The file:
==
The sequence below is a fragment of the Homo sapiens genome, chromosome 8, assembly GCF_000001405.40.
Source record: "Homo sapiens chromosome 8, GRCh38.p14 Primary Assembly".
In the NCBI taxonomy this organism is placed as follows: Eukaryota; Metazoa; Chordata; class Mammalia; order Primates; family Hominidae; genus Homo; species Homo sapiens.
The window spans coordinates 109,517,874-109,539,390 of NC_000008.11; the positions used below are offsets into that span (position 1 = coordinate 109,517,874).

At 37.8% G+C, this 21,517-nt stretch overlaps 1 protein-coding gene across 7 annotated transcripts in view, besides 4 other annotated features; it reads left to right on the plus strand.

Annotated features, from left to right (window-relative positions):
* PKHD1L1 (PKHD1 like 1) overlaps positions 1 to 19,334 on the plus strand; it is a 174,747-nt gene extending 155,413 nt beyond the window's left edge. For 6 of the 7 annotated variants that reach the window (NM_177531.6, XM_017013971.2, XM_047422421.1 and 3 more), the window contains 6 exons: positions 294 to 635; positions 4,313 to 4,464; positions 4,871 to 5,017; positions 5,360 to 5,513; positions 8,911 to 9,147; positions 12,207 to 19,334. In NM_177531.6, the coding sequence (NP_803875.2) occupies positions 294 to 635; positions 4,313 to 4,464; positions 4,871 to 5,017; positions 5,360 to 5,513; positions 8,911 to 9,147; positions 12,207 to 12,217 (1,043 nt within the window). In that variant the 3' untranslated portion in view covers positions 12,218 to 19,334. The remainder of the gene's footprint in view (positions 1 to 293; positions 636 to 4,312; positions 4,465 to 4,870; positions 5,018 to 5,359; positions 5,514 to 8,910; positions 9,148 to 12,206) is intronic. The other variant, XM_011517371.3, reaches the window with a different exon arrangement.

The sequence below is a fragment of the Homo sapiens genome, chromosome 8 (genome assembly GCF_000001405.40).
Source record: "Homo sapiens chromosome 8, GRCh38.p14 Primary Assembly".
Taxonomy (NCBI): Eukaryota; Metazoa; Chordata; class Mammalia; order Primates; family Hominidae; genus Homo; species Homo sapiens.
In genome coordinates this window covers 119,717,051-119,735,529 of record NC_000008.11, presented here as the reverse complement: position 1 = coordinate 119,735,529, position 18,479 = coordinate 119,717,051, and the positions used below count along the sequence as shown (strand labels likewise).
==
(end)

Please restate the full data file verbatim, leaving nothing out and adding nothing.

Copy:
The sequence below is a fragment of the Homo sapiens genome, chromosome 8, assembly GCF_000001405.40.
Source record: "Homo sapiens chromosome 8, GRCh38.p14 Primary Assembly".
In the NCBI taxonomy this organism is placed as follows: Eukaryota; Metazoa; Chordata; class Mammalia; order Primates; family Hominidae; genus Homo; species Homo sapiens.
The window spans coordinates 109,517,874-109,539,390 of NC_000008.11; the positions used below are offsets into that span (position 1 = coordinate 109,517,874).

At 37.8% G+C, this 21,517-nt stretch overlaps 1 protein-coding gene across 7 annotated transcripts in view, besides 4 other annotated features; it reads left to right on the plus strand.

Annotated features, from left to right (window-relative positions):
* PKHD1L1 (PKHD1 like 1) overlaps positions 1 to 19,334 on the plus strand; it is a 174,747-nt gene extending 155,413 nt beyond the window's left edge. For 6 of the 7 annotated variants that reach the window (NM_177531.6, XM_017013971.2, XM_047422421.1 and 3 more), the window contains 6 exons: positions 294 to 635; positions 4,313 to 4,464; positions 4,871 to 5,017; positions 5,360 to 5,513; positions 8,911 to 9,147; positions 12,207 to 19,334. In NM_177531.6, the coding sequence (NP_803875.2) occupies positions 294 to 635; positions 4,313 to 4,464; positions 4,871 to 5,017; positions 5,360 to 5,513; positions 8,911 to 9,147; positions 12,207 to 12,217 (1,043 nt within the window). In that variant the 3' untranslated portion in view covers positions 12,218 to 19,334. The remainder of the gene's footprint in view (positions 1 to 293; positions 636 to 4,312; positions 4,465 to 4,870; positions 5,018 to 5,359; positions 5,514 to 8,910; positions 9,148 to 12,206) is intronic. The other variant, XM_011517371.3, reaches the window with a different exon arrangement.

The sequence below is a fragment of the Homo sapiens genome, chromosome 8 (genome assembly GCF_000001405.40).
Source record: "Homo sapiens chromosome 8, GRCh38.p14 Primary Assembly".
Taxonomy (NCBI): Eukaryota; Metazoa; Chordata; class Mammalia; order Primates; family Hominidae; genus Homo; species Homo sapiens.
In genome coordinates this window covers 119,717,051-119,735,529 of record NC_000008.11, presented here as the reverse complement: position 1 = coordinate 119,735,529, position 18,479 = coordinate 119,717,051, and the positions used below count along the sequence as shown (strand labels likewise).